The idea of interactive storytelling isn't to provie interactive storys, this is a misnomer that comes from lack of understanding. The idea of interactive storytelling is to provide a storytelling process that is interactive, embodying the rules that at a deep level do constrain and govern the discourses we call stories.

Maybe a better way to describe interactive storytelling is socially challengine gameplay.

So, in an IS engine the rules that create the gameplay (or storyplay, whatever) embody things like the characters and their relationships and the verbs they have the enable that interrelationality and compose the discourse, and the metaplot, which is what the individual storyworld author brings to the table, is the equivilant of the "storyline", except its more of a storyline in the sense that Naked Lunch had a storyline, than in the sense that Harry Potter has a storyline. In other words, metaplot is a post-structural storyling governing as system designed to produce discourses that look like plots and play like plots.

Don't get confused however, that these gameplay paths (or plots) will look like the sort of plots we see in books or movies, they'll likely be less idealized, having periods of relief that could be seen as boring, but really provide a unique strenght in giving the user agency and a sense of the fictive "everyday", which most linear stories omit.

When it comes down to it, interactive storytelling is probably more marketable and distinctive than "socially challenging game", maybe not, but most people who use the term use it primarily for that reason.

Craig Perko said...

I'm not talking about interactive storytelling. That's another bag of fruit.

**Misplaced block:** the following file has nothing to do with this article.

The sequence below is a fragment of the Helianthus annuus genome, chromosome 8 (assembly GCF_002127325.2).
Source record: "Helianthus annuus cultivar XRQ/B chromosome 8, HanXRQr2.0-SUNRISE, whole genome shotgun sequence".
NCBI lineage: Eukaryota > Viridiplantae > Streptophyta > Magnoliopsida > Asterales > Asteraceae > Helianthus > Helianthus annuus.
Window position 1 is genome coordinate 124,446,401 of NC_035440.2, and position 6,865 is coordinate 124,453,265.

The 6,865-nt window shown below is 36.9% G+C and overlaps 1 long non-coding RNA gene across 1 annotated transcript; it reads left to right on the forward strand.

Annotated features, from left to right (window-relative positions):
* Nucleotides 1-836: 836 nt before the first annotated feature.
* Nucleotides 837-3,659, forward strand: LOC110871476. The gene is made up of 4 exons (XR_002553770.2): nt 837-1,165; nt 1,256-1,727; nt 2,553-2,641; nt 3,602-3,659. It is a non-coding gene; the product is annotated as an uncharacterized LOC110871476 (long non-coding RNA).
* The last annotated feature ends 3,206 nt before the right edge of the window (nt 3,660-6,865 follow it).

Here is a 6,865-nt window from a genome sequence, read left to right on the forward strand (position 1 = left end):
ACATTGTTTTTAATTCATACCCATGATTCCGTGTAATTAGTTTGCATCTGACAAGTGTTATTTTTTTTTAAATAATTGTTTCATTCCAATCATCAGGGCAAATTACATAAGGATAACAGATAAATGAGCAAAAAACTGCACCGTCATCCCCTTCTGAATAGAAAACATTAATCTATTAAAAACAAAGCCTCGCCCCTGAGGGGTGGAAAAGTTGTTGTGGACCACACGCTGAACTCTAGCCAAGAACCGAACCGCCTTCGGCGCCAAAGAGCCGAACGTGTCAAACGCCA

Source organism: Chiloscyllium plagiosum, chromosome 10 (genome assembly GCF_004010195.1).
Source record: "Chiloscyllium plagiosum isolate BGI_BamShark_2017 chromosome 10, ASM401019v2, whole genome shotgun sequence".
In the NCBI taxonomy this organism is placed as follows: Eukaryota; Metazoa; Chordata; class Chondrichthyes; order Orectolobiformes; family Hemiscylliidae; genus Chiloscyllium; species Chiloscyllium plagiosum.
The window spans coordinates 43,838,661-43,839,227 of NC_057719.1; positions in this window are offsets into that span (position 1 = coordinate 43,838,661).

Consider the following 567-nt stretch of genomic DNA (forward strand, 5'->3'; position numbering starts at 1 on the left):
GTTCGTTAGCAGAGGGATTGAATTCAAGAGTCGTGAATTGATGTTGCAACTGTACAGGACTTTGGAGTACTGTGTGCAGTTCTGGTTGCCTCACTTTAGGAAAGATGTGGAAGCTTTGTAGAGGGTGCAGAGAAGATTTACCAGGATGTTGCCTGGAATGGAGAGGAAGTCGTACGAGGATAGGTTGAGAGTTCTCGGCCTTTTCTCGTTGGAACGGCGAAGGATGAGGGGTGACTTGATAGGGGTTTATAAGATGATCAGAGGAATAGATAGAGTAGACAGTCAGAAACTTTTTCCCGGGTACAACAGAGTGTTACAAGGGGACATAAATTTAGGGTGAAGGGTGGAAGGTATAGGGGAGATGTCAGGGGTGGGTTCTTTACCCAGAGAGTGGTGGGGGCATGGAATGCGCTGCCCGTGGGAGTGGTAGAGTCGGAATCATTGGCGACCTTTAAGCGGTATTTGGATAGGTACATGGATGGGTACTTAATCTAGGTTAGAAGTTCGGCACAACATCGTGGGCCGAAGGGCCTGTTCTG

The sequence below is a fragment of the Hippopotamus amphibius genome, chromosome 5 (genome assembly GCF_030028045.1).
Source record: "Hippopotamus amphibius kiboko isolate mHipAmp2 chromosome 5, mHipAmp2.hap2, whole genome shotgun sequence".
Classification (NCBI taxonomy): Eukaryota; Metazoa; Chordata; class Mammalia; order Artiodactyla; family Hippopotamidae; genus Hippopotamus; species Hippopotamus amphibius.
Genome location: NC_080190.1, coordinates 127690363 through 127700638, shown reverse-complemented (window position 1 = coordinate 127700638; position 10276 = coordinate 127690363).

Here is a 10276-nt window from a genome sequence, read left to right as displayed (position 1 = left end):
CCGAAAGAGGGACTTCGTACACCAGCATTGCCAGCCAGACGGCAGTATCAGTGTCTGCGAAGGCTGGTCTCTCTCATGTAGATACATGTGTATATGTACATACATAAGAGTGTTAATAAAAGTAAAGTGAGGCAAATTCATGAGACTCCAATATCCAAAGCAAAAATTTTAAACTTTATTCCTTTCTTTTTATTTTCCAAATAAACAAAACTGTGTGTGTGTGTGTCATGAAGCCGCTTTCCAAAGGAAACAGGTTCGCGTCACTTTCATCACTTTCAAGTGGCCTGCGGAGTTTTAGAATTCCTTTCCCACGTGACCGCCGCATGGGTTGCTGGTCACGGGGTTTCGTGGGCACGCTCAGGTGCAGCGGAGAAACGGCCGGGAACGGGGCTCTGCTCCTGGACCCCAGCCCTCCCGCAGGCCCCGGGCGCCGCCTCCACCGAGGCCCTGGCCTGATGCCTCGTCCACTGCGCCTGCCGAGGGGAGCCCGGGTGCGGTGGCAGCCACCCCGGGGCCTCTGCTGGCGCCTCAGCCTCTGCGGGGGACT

I'm talking about the people who think that gameplay is fun because it is a story.

Patrick Dugan said...

My point was that it really isn't another bag of fruit, in any form of interactive entertainment you've got the system (rules) and resulting discourses (which can be remembered as stories). In Timesplitters of Storytron, you've got this same basic principle, and actually your point holds true for both. The fun of Timesplitters is managing ammo, shooting things and conquering levels, the fun of a storyworld is using social and lateral thought to disseminate information, try to influence Actors in desired ways, and I guess a bit of management as well.

Both games and storyworlds have mechanics and dynamics, the only meaningful distinction betweent them is in aesthetics, and thus what markets they might appeal to. I think storyworlds will tend to have stronger aesthetics because the discourses they produce will look more like stories than a Timesplitters session, and I think its these memories interpreted by the user as narrative that can leave the more lasting impressions, and thus leave a stronger artistic and cultural imprint.

Of course, the example you use was of a good action sequence, and what I'm thinking of has more to do with semblances of dramatic structure that might tend to emerge from a storyworld, or social game - as I said before the distinctions of "game" and "storyworld" are just semantic, they're really the same medium. Play loops and all that apply to both.

Craig Perko said...

Replied via new post. :)